fault-line scarp

fault-line scarp

[′fȯlt‚līn ‚skärp]
(geology)
A cliff produced when a soft rock erodes against hard rock at a fault.
McGraw-Hill Dictionary of Scientific & Technical Terms, 6E, Copyright © 2003 by The McGraw-Hill Companies, Inc.
References in periodicals archive ?
In the NW segment at a boundary of the Zelezne hory Highland to the Doubrava Basin, the major Zone 1 is mainly characterized by up to 150 m high NWSE fault-line scarp (Dudikova-Schulmannova, 2008) together with related high sub-parallel ridges, locally separating intramontane basin landforms occurring behind them.
In the NW, the most characteristic landforms of the second Zone 2 represent the 50-100 m high NNW-SSE fault-line scarp of the Bohemian-Moravian Highland to the SE part of the Czech Cretaceous Basin (Cech, 2009) accompanied by low sub-parallel ridges separated from this slope by asymmetric valleys.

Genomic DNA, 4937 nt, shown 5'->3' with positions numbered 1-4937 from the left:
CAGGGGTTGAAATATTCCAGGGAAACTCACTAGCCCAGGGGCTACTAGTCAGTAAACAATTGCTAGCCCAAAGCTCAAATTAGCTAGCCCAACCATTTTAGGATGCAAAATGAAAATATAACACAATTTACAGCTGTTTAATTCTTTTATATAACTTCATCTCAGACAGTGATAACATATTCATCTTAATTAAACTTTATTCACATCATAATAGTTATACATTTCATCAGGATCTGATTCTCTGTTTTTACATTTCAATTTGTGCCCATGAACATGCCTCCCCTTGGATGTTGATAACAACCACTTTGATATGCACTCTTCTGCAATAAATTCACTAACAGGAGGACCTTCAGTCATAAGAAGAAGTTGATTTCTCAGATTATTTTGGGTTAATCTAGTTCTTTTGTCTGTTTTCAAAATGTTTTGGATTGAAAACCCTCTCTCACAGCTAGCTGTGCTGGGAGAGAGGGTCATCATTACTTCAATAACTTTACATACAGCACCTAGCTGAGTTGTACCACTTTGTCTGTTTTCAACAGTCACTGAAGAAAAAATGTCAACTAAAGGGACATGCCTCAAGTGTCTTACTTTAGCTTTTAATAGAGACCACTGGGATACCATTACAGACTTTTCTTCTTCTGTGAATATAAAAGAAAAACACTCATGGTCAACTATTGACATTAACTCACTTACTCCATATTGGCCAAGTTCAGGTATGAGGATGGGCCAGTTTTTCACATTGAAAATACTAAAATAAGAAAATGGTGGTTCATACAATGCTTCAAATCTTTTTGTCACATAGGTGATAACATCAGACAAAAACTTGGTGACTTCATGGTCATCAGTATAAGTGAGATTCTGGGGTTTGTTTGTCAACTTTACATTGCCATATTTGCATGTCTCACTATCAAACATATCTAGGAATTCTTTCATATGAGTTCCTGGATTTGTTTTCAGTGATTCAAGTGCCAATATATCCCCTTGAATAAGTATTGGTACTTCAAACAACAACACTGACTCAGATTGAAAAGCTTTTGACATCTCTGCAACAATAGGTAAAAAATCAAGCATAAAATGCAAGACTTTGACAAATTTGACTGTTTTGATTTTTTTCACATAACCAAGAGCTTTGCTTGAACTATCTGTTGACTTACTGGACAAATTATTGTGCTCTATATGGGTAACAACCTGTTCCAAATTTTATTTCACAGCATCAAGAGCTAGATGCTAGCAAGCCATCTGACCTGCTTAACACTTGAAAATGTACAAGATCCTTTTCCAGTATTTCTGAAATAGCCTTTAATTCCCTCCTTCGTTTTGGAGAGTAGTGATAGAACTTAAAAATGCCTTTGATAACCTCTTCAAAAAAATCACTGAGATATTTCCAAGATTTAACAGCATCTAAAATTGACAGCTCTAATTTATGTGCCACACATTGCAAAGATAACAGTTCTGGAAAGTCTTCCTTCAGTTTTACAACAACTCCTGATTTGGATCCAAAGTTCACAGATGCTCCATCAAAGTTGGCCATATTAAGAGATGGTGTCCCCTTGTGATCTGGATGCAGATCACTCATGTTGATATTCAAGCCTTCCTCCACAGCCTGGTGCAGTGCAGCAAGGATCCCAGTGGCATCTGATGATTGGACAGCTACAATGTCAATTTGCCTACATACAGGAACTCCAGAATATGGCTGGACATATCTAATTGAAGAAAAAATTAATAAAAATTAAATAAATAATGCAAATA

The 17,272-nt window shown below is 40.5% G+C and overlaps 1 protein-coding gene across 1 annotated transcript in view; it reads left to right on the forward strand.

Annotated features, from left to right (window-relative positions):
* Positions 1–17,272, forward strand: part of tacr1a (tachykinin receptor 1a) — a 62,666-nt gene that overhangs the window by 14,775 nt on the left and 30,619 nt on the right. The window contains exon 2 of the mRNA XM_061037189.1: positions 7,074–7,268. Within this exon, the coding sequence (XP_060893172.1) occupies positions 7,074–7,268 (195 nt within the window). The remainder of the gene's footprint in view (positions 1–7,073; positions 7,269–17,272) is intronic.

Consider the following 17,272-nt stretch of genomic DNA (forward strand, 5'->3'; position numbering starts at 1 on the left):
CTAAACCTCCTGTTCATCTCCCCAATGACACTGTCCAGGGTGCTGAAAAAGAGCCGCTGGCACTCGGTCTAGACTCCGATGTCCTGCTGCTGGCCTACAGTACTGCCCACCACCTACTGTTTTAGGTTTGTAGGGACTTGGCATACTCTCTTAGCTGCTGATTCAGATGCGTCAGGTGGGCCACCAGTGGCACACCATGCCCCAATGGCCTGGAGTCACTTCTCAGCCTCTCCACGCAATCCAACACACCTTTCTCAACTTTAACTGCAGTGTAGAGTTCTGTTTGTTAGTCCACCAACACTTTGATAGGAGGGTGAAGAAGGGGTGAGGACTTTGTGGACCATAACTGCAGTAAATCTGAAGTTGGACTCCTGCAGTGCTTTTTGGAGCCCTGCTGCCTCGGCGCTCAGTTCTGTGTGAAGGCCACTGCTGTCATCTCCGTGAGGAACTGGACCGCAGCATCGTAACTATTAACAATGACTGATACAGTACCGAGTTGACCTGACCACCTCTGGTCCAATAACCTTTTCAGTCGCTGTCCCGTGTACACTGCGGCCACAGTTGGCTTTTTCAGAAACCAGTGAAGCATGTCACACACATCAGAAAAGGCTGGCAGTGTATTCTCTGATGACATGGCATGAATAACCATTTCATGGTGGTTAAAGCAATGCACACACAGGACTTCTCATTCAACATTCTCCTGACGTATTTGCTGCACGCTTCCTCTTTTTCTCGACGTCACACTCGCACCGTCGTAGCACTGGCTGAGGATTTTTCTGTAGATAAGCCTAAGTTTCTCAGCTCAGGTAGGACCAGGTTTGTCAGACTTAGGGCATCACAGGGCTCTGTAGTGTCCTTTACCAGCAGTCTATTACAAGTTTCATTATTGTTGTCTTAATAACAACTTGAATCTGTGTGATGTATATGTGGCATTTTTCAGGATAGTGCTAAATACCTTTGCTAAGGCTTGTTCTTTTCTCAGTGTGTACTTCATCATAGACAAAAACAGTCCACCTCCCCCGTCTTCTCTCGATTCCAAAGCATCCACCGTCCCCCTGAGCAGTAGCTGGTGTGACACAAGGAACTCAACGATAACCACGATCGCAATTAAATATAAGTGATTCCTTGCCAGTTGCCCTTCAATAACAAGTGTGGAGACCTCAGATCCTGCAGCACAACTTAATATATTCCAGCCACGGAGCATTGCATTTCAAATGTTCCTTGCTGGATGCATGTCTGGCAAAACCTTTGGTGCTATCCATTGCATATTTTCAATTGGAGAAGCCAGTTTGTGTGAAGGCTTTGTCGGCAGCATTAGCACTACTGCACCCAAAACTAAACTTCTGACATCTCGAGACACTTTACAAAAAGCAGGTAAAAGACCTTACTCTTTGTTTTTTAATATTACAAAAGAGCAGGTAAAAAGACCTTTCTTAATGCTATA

These segments show differentiated geological setting (Figs.1, 2), variable heights of fault and fault-line scarps, different pattern of triangular or trapezoidal facets (Fig.
The fault trace has been subdivided into fifteen segments showing different orientation (N29[degrees]W to N56[degrees]W, and even N111[degrees]W SE of Zloty Stok), geological setting, length (8.8-22.9 km in Poland and 1.4-7.5 km in the Czech Republic), and height of the fault- and fault-line scarps (5-75 m to 200-360 m).

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